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A Journal on Surgery

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Minerva Chirurgica 2001 February;56(1):7-12

language: Italian

Gastroesophageal reflux disease actual diagnostic capacity

Tosato F., Corsini F., Marano S., Palermo S., Piraino A., Vasapollo L., Scocchera F., Paolini A.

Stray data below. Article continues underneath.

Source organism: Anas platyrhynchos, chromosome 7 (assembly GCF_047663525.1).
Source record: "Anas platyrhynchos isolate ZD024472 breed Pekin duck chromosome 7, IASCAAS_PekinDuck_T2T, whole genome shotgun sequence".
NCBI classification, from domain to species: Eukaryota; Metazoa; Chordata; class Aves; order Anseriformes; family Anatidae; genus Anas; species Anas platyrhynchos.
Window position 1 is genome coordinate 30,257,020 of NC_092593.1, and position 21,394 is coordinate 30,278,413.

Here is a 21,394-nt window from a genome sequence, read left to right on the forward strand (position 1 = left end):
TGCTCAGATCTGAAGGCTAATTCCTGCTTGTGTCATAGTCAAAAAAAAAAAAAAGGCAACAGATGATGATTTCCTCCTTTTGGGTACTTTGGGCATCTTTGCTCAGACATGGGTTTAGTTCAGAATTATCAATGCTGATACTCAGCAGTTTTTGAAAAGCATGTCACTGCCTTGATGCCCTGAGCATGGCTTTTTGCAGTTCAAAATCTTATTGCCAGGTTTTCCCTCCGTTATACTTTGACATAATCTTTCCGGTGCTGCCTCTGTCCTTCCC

The authors report their study on gastro-esophageal reflux disease, a pathology that has become increasingly common over the past years reflecting both a real increase and the use of new and more sophisticated and reliable diagnostic methods and tests. It can be included in the group of pathologies absorbing the largest proportion of financial resources, even exceeding biliary lithiasic disease according to American studies. The authors start by analysing the symptoms of gastroesophageal reflux disease, drawing a distinction between typical (heartburn, epigastric pain and postprandial regurgitation) and atypical symptoms (laryngotracheal symptoms, bronchopulmonary symptoms and esophageal motor incoordination). They outline the diagnostic iter and tests most widely used today to achieve a correct diagnosis. Lastly, they report their experience of 160 patients attending their esophageal diagnostic unit since January 1999 who underwent a number of different instrumental tests, the results of which are compared. Three different aspects are compared: the presence of symptoms, 24-hour pH-metry and endoscopic tests. All these are necessary for a correct diagnosis of gastroesophageal reflux disease and to evaluate the possibility and efficacy of surgery. They emphasise the diagnostic importance of 24-hour pH-measurement as the only test that can directly reveal gastroesophageal reflux. Positive pH results represent a discriminating element in deciding whether the patient should undergo surgery.

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